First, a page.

> Now this raises an interesting point regarding "language"
> and meanings. The problem arises when you "overload" a
> word. Are their languages that exist and differentiate
> between things like:
> - "the creator of the universe",
> - "the source of all good (or evil)",
> - "the laws that make things go"
> - "the thing that provides the energy for life"
> - "the thing that creates life"
> - "the reason we should be good to one another"
> - "the easiest way to explain to children stuff you can't explain"
Lojban <http://www.lojban.org> avoids polysemy by having inclusive root words whose meanings can be narrowed by nonce coinings according to specific rules. Thus, one can use the word "cevni" when you don't need to be specific about what kind of god you're talking about, but when you want to narrow things down you can refer to "mu'ezbacei" (universe-creating god), "vu'emi'ecei" (virtue-commanding god), or "nalselri'agaucei" (agentive cause of non-physically-caused things god) as the need arises, and the word-coining rules of the language make the interpretation of these coinages reasonably straightforward. Conversation about these complex coinages can then be simplified by assigning pronouns to them that persist over whole conversations.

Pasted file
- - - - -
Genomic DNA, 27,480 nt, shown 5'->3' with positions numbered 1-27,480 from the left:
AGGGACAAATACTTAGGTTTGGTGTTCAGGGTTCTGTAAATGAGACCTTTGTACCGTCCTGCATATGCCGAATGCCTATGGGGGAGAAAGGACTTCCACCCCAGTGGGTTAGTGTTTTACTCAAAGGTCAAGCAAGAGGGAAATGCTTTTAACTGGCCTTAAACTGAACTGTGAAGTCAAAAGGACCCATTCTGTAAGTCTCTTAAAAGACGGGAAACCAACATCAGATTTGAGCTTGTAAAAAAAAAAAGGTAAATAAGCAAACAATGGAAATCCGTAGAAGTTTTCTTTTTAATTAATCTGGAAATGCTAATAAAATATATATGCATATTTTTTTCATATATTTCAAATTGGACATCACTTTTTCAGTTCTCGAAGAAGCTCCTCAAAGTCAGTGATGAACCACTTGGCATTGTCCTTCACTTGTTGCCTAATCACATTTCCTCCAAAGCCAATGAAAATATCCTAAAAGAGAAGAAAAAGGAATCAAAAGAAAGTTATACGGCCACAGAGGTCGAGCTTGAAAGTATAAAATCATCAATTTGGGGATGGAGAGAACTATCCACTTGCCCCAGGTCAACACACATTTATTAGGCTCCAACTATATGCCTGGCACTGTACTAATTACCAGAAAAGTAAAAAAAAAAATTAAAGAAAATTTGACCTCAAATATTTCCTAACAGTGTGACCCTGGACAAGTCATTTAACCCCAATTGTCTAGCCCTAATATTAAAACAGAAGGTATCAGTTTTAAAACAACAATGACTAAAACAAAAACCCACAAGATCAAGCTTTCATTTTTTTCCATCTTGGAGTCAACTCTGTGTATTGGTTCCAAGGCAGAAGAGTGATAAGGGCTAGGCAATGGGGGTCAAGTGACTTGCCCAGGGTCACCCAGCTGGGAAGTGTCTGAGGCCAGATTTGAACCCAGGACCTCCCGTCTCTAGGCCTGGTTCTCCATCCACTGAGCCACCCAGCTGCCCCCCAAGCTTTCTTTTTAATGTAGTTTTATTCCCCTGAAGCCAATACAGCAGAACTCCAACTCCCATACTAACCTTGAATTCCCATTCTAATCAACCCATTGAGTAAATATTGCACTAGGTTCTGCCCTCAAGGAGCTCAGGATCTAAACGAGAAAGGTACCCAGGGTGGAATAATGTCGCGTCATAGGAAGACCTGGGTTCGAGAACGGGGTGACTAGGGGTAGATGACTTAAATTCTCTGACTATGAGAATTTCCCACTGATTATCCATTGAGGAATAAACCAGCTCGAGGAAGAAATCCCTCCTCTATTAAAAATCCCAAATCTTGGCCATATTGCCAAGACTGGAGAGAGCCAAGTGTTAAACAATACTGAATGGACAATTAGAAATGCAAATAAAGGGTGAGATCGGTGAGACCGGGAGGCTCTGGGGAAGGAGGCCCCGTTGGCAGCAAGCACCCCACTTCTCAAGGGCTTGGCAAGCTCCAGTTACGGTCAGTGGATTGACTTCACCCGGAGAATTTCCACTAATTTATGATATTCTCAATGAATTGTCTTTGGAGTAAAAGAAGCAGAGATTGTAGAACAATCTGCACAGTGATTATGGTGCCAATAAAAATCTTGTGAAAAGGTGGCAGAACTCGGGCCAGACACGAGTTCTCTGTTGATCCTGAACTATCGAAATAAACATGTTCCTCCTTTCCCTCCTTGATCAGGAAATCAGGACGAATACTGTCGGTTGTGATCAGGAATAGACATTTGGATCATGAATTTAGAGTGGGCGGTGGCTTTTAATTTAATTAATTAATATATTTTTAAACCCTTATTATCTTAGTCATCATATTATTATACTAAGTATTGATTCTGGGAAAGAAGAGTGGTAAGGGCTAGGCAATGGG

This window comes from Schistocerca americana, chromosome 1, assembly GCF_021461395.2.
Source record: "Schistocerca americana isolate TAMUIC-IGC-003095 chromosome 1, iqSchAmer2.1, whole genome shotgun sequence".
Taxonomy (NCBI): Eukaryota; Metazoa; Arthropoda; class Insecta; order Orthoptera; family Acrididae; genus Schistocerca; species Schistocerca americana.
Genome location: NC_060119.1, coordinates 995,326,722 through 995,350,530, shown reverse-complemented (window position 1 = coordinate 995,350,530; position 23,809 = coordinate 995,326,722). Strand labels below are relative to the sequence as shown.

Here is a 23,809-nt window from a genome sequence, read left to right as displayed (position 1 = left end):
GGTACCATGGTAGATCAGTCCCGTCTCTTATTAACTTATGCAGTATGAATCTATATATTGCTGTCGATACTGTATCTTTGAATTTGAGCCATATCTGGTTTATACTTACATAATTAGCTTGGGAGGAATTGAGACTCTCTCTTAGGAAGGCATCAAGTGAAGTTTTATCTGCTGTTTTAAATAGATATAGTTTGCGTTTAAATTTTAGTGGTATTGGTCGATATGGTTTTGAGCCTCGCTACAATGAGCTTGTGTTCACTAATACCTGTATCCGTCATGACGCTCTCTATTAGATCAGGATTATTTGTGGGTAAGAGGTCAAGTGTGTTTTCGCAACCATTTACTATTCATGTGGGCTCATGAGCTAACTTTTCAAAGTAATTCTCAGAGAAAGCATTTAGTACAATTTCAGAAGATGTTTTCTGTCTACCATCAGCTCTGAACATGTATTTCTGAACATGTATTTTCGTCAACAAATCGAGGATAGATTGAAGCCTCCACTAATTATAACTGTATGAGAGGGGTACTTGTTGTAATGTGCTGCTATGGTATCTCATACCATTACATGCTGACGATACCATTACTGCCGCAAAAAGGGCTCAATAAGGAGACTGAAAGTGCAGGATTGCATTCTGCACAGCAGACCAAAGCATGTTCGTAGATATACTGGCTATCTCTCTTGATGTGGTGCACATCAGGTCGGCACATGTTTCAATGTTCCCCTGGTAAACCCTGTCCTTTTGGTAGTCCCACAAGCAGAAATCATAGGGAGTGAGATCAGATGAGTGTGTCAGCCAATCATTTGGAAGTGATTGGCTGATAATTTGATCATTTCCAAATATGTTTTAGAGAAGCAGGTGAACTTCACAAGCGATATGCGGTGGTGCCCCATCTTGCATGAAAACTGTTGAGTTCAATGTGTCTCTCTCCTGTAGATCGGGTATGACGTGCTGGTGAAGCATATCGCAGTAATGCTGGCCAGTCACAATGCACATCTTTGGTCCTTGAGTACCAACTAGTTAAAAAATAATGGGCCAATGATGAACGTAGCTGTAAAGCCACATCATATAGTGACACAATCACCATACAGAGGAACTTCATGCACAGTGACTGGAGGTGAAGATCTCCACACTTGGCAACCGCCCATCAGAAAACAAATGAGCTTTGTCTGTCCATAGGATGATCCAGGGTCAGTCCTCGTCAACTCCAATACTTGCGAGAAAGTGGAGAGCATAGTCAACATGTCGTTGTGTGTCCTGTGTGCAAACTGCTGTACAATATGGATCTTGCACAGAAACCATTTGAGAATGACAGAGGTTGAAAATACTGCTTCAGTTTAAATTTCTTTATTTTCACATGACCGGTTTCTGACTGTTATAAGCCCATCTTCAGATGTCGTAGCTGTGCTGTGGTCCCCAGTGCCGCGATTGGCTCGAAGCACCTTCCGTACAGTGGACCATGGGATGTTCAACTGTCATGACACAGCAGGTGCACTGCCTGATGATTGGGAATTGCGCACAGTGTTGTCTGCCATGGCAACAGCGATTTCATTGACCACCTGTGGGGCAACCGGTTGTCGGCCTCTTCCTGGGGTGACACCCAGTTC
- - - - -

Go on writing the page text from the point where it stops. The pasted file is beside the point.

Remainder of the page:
-- Lee Daniel Crocker <email@example.com> <http://www.piclab.com/lcrocker.html> "All inventions or works of authorship original to me, herein and past, are placed irrevocably in the public domain, and may be used or modified for any purpose, without permission, attribution, or notification."--LDC